Selective membrane may cycle dual-ion batteries closer to reality
Lithium-ion batteries are relatively safe, long-lasting, fast charging and better for the environment than non-rechargeable batteries—right? Not quite. The rocking-chair mechanism that allows for commercial power storage generally uses rare earth elements, such as nickel and cobalt.
Researchers have long been on the hunt for alternative batteries that boast all the benefits of lithium-ion versions but include ecological and economic advantages.
Now, a team from the Qingdao Institute of Bioenergy and Bioprocess Technology (QIBEBT), Chinese Academy of Sciences (CAS), is closing in on an improved approach. They provided solution to what they call a "notorious issue" that causes the system to malfunction when the battery recharges and discharges, called cycling.
Their study was published in Advanced Materials on Dec. 24.
Dual-ion batteries (DIBs) have attracted extensive attention due to their non-transition metal configuration, economy and environmental friendliness. "Practical implementation of DIB technology is nearly stagnant, mainly due to rapid battery failure during high-voltage cycling," said first author Jiang Hongzhu, doctoral candidate at QIBEBT, CAS.
In DIBs, positively and negatively charged ions simultaneously move from the electrolyte—the liquid or film that disperses the ions of a dissolved material and electrically conducts them across a space—to the opposite electrode. The "notorious issue," according to Jiang, is the solvent used in the electrolyte can insert into the graphite layers of the electrodes due to anion-solvent interactions.
"Eventually, this solvent co-intercalation results in graphite exfoliation and pulverization at high potential, especially in the widely used linear carbonate electrolytes," Jiang said. She also noted that high-voltage cycling can also lead to the oxidation of thermodynamically unstable electrolytes. Previous strategies focusing on enhancing the stability of electrolytes have not effectively addressed the critical issue of solvent co-intercalation.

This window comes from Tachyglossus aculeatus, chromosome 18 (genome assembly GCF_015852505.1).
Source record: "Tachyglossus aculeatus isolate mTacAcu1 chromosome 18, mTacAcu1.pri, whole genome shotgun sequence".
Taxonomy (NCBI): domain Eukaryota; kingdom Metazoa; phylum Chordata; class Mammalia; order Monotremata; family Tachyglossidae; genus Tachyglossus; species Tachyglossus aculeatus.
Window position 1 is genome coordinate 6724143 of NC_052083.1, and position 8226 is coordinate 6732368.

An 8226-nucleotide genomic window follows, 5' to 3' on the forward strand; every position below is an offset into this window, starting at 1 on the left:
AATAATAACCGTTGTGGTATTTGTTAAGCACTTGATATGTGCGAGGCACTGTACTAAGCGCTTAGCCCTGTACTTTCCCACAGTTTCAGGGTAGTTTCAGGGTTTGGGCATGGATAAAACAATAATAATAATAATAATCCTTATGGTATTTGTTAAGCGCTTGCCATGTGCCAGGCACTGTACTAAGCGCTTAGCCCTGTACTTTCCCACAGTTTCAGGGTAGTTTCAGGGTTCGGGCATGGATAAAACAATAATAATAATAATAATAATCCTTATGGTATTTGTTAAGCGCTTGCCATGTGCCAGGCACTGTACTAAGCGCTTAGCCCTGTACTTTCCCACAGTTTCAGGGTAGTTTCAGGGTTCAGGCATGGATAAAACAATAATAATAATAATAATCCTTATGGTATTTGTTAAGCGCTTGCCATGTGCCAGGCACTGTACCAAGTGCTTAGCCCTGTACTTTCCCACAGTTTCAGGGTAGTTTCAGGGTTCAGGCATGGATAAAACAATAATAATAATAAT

To prevent co-intercalation and electrolyte corrosion, the researchers needed to decouple the negatively charged anions from the solvent. A viable approach is to regulate the anion solvation structure by introducing another component that possesses stronger interaction with anions than carbonate solvents into the electrolyte.
The researchers focused on hexafluorophosphate, an anionic component in lithium-ion batteries. They employed an important monomer containing quaternary ammonium motifs—which are positively charged—to develop a polymer electrolyte membrane that can selectively filter anions. It resulted in superb cycling stability with a 99% coulombic efficiency at high voltage.
"This strategy significantly inhibits solvent co-intercalation, as well as enhances the oxidation resistance of the electrolyte, ensuring the structural integrity of the graphite," said paper author Cui Guanglei, professor at QIBEBT, CAS. "We believe facilitating the anion desolvation is crucial to ameliorate long cycling performance in DIBs."